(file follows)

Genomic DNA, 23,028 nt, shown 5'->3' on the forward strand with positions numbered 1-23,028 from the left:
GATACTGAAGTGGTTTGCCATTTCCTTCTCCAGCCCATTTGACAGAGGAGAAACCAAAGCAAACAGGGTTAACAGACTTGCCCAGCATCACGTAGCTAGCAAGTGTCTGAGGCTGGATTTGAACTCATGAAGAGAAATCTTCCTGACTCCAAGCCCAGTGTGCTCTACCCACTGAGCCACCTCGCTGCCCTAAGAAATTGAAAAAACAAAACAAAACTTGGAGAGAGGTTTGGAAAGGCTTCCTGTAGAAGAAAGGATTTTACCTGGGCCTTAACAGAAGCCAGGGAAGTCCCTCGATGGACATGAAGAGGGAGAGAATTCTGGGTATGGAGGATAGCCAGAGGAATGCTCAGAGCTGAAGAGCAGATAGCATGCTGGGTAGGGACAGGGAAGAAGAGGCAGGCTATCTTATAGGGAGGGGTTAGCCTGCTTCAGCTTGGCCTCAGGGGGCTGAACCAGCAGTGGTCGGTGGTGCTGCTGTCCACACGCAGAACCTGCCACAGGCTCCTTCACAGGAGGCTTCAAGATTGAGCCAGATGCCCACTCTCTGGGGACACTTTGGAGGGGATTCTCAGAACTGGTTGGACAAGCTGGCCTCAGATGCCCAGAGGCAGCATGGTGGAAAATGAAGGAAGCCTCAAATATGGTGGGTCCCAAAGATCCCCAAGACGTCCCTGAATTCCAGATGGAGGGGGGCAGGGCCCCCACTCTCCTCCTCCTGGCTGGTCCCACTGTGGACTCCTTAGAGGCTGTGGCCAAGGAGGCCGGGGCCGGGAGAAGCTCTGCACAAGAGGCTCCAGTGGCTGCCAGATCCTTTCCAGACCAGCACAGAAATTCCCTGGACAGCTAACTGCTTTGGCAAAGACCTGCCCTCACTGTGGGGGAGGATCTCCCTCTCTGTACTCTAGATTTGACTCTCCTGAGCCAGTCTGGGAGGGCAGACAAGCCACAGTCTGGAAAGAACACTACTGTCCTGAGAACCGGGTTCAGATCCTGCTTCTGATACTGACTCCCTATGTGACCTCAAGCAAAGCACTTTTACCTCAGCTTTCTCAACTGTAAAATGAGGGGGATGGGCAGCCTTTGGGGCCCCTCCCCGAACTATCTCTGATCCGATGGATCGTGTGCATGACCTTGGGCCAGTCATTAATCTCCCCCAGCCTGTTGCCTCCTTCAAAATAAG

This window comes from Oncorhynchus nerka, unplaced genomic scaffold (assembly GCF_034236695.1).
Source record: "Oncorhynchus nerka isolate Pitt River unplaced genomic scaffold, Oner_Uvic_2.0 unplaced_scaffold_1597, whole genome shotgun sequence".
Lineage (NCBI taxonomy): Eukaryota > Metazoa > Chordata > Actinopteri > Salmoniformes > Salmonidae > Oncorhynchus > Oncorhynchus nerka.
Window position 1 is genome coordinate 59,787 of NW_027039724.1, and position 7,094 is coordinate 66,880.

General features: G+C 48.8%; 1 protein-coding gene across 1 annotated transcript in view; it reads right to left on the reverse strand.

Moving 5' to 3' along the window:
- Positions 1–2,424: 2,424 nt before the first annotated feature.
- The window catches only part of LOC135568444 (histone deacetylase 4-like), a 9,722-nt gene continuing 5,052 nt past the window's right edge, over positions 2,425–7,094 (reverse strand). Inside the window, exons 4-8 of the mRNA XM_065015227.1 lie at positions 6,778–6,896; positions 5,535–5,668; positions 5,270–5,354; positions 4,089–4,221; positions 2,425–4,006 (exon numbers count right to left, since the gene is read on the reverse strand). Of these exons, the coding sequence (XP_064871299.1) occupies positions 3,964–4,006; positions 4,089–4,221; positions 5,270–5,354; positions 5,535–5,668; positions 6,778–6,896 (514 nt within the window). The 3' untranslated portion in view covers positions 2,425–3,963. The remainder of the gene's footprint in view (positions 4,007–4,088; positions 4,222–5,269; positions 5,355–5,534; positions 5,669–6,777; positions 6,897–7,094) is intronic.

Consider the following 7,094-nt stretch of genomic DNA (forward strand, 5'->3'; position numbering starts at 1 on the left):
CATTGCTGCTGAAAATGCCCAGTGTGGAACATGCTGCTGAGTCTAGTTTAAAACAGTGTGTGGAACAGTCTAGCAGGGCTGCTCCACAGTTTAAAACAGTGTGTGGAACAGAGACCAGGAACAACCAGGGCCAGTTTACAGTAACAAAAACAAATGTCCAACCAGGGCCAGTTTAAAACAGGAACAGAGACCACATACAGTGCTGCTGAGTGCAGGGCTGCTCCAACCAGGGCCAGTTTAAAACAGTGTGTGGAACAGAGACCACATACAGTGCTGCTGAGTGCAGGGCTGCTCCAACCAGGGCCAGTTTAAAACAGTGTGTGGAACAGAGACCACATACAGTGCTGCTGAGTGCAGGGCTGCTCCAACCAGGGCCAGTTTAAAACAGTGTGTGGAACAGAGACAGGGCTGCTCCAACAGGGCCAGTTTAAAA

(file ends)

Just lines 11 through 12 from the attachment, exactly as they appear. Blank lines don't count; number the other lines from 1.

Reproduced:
Consider the following 7,094-nt stretch of genomic DNA (forward strand, 5'->3'; position numbering starts at 1 on the left):
CATTGCTGCTGAAAATGCCCAGTGTGGAACATGCTGCTGAGTCTAGTTTAAAACAGTGTGTGGAACAGTCTAGCAGGGCTGCTCCACAGTTTAAAACAGTGTGTGGAACAGAGACCAGGAACAACCAGGGCCAGTTTACAGTAACAAAAACAAATGTCCAACCAGGGCCAGTTTAAAACAGGAACAGAGACCACATACAGTGCTGCTGAGTGCAGGGCTGCTCCAACCAGGGCCAGTTTAAAACAGTGTGTGGAACAGAGACCACATACAGTGCTGCTGAGTGCAGGGCTGCTCCAACCAGGGCCAGTTTAAAACAGTGTGTGGAACAGAGACCACATACAGTGCTGCTGAGTGCAGGGCTGCTCCAACCAGGGCCAGTTTAAAACAGTGTGTGGAACAGAGACAGGGCTGCTCCAACAGGGCCAGTTTAAAA